6. Trends in Sugar-Sweetened Beverages: Are Public Health and the Market Aligned or in Conflict?

    Directory of Open Access Journals (Sweden)

    William Shrapnel

    2015-09-01

    Full Text Available Adverse health consequences of consuming sugar-sweetened beverages are frequently cited as an example of market failure, justifying government intervention in the marketplace, usually in the form of taxation. However, declining sales of sugar-sweetened beverages in Australia and a corresponding increase in sales of drinks containing non-nutritive sweeteners, in the absence of significant government regulation, appear to reflect market forces at work. If so, the public health challenge in relation to sugar-sweetened beverages may have less to do with regulating the market and more to do with harnessing it. Contrary to assertions that consumers fail to appreciate the links between their choice of beverage and its health consequences, the health conscious consumer appears to be driving the changes taking place in the beverage market. With the capacity to meet consumer expectations for convenience and indulgence without unwanted kilojoules, drinks containing non-nutritive sweeteners enable the “small change” in health behaviour that individuals are willing to consider. Despite the low barriers involved in perpetuating the current trend of replacing sugar-sweetened beverages with drinks containing non-nutritive sweeteners, some public health advocates remain cautious about advocating this dietary change. In contrast, the barriers to taxation of sugar-sweetened beverages appear high.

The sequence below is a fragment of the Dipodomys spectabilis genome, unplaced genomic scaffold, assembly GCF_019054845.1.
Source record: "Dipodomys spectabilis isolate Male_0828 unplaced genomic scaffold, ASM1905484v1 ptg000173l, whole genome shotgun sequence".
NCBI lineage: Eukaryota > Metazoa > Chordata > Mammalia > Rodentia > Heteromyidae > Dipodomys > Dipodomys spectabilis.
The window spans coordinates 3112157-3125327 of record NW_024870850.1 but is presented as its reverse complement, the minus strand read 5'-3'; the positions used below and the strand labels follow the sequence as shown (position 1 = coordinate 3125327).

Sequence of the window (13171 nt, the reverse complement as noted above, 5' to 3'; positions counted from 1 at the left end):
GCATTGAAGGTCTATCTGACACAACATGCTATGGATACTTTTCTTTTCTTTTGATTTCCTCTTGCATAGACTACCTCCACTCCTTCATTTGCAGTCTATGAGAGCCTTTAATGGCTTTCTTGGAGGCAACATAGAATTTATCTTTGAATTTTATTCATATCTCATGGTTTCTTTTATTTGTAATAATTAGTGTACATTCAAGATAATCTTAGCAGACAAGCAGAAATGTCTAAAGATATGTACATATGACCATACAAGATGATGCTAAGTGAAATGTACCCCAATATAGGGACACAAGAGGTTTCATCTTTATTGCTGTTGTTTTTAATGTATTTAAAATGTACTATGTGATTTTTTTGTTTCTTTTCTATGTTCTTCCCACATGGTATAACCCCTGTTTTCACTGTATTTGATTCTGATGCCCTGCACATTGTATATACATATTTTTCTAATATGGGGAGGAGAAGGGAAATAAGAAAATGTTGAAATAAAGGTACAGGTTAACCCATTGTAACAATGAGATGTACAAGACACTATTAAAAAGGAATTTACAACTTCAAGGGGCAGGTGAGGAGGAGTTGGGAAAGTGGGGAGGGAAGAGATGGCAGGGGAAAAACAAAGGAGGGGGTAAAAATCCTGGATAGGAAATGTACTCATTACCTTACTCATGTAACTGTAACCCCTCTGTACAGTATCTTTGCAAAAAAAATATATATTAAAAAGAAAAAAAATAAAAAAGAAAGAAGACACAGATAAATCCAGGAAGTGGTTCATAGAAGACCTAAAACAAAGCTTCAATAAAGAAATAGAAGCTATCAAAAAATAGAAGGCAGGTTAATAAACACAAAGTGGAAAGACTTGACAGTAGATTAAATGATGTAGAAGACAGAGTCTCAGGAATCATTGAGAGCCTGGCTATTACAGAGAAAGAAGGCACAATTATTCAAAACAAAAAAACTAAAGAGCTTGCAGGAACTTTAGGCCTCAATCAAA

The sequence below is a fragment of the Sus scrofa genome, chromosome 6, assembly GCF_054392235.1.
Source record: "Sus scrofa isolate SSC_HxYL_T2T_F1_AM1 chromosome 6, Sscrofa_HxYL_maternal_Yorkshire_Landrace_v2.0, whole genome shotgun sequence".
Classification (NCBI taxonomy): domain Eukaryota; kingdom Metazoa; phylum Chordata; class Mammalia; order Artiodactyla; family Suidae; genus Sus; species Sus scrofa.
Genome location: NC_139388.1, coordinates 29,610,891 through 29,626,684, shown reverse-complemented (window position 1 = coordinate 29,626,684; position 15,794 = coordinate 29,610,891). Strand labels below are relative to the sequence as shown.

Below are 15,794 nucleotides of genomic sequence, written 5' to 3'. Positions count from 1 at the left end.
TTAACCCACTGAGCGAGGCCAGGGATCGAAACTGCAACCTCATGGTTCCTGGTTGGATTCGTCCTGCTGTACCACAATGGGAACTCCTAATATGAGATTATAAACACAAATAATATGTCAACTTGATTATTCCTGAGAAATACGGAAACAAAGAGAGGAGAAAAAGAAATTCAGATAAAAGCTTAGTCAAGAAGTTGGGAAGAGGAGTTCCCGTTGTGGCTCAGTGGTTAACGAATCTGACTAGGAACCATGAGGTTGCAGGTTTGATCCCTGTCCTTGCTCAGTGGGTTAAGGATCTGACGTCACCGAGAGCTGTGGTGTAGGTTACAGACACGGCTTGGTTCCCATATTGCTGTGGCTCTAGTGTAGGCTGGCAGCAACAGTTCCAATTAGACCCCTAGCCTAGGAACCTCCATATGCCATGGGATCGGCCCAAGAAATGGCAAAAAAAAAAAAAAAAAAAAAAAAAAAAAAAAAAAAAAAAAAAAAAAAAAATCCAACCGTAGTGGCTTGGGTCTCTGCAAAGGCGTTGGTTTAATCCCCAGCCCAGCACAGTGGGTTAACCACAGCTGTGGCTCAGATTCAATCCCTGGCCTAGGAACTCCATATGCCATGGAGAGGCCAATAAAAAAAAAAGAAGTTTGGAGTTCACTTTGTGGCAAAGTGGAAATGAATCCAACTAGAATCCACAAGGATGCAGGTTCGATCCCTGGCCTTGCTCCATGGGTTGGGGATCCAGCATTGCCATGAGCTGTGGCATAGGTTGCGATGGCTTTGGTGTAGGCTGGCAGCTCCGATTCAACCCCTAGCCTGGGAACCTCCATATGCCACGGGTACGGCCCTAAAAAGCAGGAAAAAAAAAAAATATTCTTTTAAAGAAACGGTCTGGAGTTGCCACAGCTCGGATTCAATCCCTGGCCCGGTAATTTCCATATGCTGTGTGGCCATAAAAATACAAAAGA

7. Taxing sugar-sweetened beverages: the fight against obesity.

    Science.gov (United States)

    Conkle, James; Carter, Melondie

    2013-05-10

    Increased consumption of sugar-sweetened beverages has been identified as a key contributor in the obesity epidemic. Taxing these beverages is currently a hot topic for healthcare providers, manufacturers, and legislators. Whether a tax will help trim American waist lines remains questionable.

  8. Sugar-Sweetened Beverages and Obesity among Children and Adolescents

    DEFF Research Database (Denmark)

    Keller, Amélie; Bucher Della Torre, Sophie

    2015-01-01

    BACKGROUND: The prevalence of overweight and obesity among children and adolescents has increased worldwide and has reached alarming proportions. Currently, sugar-sweetened beverages (SSBs) are the primary source of added sugar in the diet of children and adolescents. Contradictive findings from...

  9. Estimating the potential of taxes on sugar-sweetened beverages to reduce consumption and generate revenue.

    Science.gov (United States)

    Andreyeva, Tatiana; Chaloupka, Frank J; Brownell, Kelly D

    2011-06-01